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A year of protest in Iraq

29 September 2020, MVT 19:03
(FILES) In this file photo taken on October 29, 2019, Iraqi protesters wave national flags as they stand atop concrete barriers across the capital Baghdad's al-Jumhuriya bridge which connects between Tahrir Square and the high-security Green Zone, hosting government offices and foreign embassies, during the ongoing anti-government protests. - In October 2019, unprecedented demonstrations across Iraq demanded the downfall of the ruling class. But after a year, a new government and nearly 600 protesters killed, virtually nothing has changed. PHOTO: AHMAD AL-RUBAYE / AFP
29 September 2020, MVT 19:03

Anti-government protests that erupted in Iraq a year ago lasted several months before being crushed, at a cost of 560 lives and 30,000 injured.

The leaderless demonstrations, against a political system deemed as corrupt, then fizzled out.

They were then overshadowed by tensions between the United States and Iran, which almost degenerated into open conflict in Iraq.

A timeline:

Protests erupt

On October 1, 2019, more than a thousand people respond to calls on social media in Baghdad and cities in the largely Shiite south to protest against corruption, unemployment and poor public services.

Riot police use water cannon, teargas, rubber bullets and then live fire to disperse demonstrators.

As protests continue into October 2, the authorities close down Baghdad's high-security Green Zone, site of top state institutions and the US embassy.

On October 3, thousands defy a curfew in several cities, but are pushed back by tanks. The internet is cut across much of the country.

Influential Shiite cleric Moqtada Sadr calls on the government to resign.

Two days later, the cabinet announces land distribution, social welfare and anti-corruption reforms.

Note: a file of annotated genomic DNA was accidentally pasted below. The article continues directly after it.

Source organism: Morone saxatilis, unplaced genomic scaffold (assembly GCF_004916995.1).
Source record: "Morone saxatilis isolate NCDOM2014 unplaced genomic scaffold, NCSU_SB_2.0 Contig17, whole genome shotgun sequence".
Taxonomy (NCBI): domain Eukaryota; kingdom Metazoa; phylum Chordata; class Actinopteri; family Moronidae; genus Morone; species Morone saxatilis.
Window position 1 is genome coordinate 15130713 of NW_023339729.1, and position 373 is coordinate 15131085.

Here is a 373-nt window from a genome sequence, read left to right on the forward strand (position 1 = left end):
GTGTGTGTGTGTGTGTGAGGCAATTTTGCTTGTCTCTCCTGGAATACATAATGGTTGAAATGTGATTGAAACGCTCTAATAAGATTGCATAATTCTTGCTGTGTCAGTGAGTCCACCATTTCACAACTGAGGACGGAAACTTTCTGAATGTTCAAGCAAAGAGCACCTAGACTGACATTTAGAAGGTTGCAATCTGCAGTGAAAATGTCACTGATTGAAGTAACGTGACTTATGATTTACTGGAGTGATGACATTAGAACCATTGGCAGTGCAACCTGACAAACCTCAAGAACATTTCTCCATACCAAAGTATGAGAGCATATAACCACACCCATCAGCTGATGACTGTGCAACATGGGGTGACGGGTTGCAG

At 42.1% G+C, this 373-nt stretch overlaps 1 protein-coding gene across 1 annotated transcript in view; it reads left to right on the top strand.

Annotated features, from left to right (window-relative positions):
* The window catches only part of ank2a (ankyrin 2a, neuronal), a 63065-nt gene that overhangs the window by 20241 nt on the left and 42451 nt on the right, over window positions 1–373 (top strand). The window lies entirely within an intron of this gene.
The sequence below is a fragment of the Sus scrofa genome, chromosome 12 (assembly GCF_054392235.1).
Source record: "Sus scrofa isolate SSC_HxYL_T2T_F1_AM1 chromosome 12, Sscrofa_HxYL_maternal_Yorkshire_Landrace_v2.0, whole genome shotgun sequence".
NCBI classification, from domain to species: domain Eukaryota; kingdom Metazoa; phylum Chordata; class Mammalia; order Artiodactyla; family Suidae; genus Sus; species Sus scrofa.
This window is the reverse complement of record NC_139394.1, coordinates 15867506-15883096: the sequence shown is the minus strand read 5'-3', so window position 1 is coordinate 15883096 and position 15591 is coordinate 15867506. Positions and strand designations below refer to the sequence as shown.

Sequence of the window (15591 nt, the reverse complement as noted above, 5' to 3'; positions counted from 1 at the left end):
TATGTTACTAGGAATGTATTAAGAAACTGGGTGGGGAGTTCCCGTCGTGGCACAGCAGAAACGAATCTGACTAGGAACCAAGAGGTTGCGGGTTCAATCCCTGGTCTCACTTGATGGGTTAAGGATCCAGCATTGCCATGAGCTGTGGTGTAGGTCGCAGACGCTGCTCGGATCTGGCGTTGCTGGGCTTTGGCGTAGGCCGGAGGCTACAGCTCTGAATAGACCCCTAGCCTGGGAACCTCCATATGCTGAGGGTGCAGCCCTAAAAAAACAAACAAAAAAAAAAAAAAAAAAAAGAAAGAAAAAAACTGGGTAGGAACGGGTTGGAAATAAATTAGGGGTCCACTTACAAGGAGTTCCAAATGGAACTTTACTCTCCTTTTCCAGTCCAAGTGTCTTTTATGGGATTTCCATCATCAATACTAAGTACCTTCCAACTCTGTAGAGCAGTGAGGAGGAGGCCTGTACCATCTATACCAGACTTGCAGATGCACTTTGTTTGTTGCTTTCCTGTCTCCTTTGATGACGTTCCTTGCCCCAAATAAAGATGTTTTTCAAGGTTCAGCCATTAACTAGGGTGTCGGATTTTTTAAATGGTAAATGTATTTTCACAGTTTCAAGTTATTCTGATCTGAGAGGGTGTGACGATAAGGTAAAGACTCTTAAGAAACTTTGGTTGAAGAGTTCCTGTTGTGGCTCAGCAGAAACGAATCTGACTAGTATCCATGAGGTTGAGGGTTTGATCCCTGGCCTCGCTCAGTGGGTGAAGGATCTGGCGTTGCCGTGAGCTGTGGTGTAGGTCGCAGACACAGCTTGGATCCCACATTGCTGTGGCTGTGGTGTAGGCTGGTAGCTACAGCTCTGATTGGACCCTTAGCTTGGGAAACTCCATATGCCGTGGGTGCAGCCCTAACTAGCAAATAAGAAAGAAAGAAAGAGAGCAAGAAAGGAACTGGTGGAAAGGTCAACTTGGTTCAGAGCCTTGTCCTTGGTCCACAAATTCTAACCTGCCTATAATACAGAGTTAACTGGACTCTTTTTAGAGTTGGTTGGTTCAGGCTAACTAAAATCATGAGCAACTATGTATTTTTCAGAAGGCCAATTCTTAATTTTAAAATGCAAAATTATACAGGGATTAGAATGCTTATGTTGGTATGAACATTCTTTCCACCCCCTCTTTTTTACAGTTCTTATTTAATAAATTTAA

Deadly second wave

Protests resume on October 24, a day before the one-year anniversary of Adel Abdel Mahdi becoming prime minister.

At least 63 people are killed over two days, mainly in the south.

On October 28, students, professors and schoolchildren rally in Baghdad and southern cities.

Iran's supreme leader Ayatollah Ali Khamenei tells Iraq to "remedy insecurity", and on November 1, top cleric Grand Ayatollah Ali al-Sistani warns against foreign interference.

On November 9, after talks involving the commander of Iran's Islamic Revolutionary Guard Corps, Qasem Soleimani, top leaders agree to keep the government in place.

They also agree to stamp out the protest movement -- by force if necessary.

After a major strike and continuing demonstrations, protesters on November 27 torch the Iranian consulate in the holy city of Najaf.

The following day, 46 protesters are killed and about 1,000 wounded across Iraq.

PM resigns

On November 29, Sistani calls for a new government. On December 1 Abdel Mahdi resigns.

On December 6, Sistani urges the nomination of a new prime minister to be carried out without foreign interference.

At least 20 protesters and four police officers are killed in Baghdad when gunmen attack a building where anti-government protesters had been camped out for weeks.

Protests intensify from December 22.

On January 3, 2020, Soleimani and a pro-Iran leader Abu Mahdi al-Muhandis are assassinated in Baghdad in a US strike.

The protest movement pauses amid tensions between Washington and Tehran.

But on January 10, thousands of Iraqis rally across the country, with more protests 10 days later. Security forces break up demonstrations with live fire.

New government

On February 1, Mohammad Allawi is chosen to form a new government. But he gives up a month later, having not received a quorum for a vote of confidence in parliament.

On March 17, the former governor of the holy city of Najaf, Adnan Zurfi, is charged with replacing him.

But Zurfi faces rare political consensus against him, and he drops out.

On April 9, spy chief Mustafa al-Kadhemi is asked to form a government

In May, he is sworn in and vows to "hold to account all those who shed Iraqi blood".

On July 31, Kadhemi sets an early parliamentary vote for June 6, 2021, nearly a year ahead of schedule.

Baghdad, Iraq | AFP

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